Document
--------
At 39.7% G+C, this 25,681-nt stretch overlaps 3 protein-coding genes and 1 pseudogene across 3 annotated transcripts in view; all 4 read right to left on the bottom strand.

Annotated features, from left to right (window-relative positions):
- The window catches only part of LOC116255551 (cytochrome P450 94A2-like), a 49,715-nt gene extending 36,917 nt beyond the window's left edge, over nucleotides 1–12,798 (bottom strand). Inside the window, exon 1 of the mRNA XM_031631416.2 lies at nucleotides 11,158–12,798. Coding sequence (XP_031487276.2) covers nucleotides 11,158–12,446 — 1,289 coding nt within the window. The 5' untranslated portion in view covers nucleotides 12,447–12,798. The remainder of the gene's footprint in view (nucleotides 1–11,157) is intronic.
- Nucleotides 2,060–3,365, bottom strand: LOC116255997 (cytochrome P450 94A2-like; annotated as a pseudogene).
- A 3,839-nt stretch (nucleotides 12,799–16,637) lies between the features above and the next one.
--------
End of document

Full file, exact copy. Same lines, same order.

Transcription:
At 39.7% G+C, this 25,681-nt stretch overlaps 3 protein-coding genes and 1 pseudogene across 3 annotated transcripts in view; all 4 read right to left on the bottom strand.

Annotated features, from left to right (window-relative positions):
- The window catches only part of LOC116255551 (cytochrome P450 94A2-like), a 49,715-nt gene extending 36,917 nt beyond the window's left edge, over nucleotides 1–12,798 (bottom strand). Inside the window, exon 1 of the mRNA XM_031631416.2 lies at nucleotides 11,158–12,798. Coding sequence (XP_031487276.2) covers nucleotides 11,158–12,446 — 1,289 coding nt within the window. The 5' untranslated portion in view covers nucleotides 12,447–12,798. The remainder of the gene's footprint in view (nucleotides 1–11,157) is intronic.
- Nucleotides 2,060–3,365, bottom strand: LOC116255997 (cytochrome P450 94A2-like; annotated as a pseudogene).
- A 3,839-nt stretch (nucleotides 12,799–16,637) lies between the features above and the next one.